Finding room for breakfast in Paris is not an easy job. I would usually wake up with a slight tired (can never resist to good French wine) and full stomach after the dinner last night in one of my favourite restaurants and a plan of visiting more of them during the day. But how could you decline fresh croissants, le café and a bit of fromage frais in a little Parisian bistro with a view over the world’s best dressed people (again, sorry to all my Italian friends!). My favourite spot is L’Etoile Manquante (34 rue Vieille-du-Temple). The staff hardly speak English and ignore you in a proper Parisian way. Our main problem is to ask for strawberry jam to go with our croissants (I always insist on strawberry jam with my pastries) but somehow we usually manage using our poor French and lots of pointing. Marais, the district where the bistro is located, is where I spend most of my time while in Paris and I promise to write you more about it very soon.

 Now let’s go for a moment to the south of France and a little town in Provence called Tourrettes-sur-Loup. Hardly visible on maps, we found it by chance when got lost on a way from the coast to Vence during our first trip to Provence. We promised ourselves we would come back there one day and last year we finally did it and stayed in town’s best hotel – Auberge de Tourrettes. Fantastic place, run by Scandinavians who manage to create an atmosphere of real Provence, with everything you would like to find and not the rubbish usually found in touristic places. This was one of the best breakfast experience I have ever had! You already wake up to completely blue sky and a view over hills and Antibes, which would be enough for me even. But then you discover a table full of freshest melons, warm croissants (and yes, strawberry jam is there already!), orange juice, smoked ham, goats cheese… And you eat it all on a terrace undisturbed even by the staff (I suspect they all sneak into their beds again after preparing the breakfast).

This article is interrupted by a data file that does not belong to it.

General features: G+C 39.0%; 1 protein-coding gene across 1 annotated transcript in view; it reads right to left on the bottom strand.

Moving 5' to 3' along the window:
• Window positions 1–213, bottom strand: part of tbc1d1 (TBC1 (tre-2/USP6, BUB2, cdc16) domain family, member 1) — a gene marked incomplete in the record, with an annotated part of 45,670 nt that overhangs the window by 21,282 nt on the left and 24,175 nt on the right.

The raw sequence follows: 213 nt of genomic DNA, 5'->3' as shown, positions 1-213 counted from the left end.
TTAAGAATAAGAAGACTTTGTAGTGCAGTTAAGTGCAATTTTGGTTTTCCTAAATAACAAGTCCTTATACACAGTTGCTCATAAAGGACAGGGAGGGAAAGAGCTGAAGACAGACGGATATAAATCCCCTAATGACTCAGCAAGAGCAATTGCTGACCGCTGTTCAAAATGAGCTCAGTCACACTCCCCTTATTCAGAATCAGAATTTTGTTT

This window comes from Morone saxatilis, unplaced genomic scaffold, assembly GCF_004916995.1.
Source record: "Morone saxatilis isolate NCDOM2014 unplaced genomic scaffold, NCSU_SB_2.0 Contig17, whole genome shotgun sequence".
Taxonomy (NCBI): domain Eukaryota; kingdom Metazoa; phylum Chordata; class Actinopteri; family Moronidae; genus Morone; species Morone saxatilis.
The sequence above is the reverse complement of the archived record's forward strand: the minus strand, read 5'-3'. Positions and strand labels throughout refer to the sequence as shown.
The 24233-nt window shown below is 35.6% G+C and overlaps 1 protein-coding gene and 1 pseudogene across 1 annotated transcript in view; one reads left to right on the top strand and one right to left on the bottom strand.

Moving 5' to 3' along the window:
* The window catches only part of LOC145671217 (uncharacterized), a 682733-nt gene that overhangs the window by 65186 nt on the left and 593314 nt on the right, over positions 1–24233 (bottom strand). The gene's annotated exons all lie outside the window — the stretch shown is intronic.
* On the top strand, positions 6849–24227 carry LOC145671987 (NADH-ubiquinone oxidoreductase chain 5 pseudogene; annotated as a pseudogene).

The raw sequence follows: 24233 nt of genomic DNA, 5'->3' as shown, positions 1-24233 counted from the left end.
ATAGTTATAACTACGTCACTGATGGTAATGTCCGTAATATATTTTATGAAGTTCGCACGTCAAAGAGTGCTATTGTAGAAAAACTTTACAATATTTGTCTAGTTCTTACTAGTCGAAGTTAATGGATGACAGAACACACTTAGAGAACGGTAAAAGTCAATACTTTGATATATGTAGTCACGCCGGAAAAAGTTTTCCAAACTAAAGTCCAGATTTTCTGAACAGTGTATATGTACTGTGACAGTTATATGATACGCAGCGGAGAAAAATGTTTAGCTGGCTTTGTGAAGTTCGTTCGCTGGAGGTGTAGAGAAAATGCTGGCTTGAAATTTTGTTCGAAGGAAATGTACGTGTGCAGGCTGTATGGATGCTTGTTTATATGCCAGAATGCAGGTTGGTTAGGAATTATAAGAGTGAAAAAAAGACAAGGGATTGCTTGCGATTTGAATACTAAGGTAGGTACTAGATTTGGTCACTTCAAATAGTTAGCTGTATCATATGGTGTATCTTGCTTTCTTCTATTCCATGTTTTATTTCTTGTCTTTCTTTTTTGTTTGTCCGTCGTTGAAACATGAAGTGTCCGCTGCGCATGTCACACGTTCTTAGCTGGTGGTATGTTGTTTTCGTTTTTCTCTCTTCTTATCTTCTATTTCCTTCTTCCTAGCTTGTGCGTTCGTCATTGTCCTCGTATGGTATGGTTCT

Well, enough said that I had 3 croissants for one breakfast there ;)

 In London I like my bacon sandwich in Villandry on Saturday mornings (but for the best bacon sandwich with an egg and an odd mushroom you would need to be invited to our house!). They have free internet there so I can just stay longer writing posts for my blog.

 And if you find yourself at Heathrow Terminal 5 early in the morning don’t hesitate to try Gordon Ramsey’s Plane Food – I think I wouldn’t mind arriving a bit early for my flight for the pleasures of eating their freshly baked pastries or porridge with apples and cinnamon.

 I hope I made you hungry already ;)

 Today, as well as my usual yogurt I had scrambled eggs with fresh chives and pancetta on Swiss bread (I always bring some while I am in Switzerland) . I wanted to take a picture for you but my camera’s battery is flat… Next time!

 And this is another breakfast offer I would like to check for you soon: Sketch

Anyone would like to share their breakfast places with us? Please feel free to comment!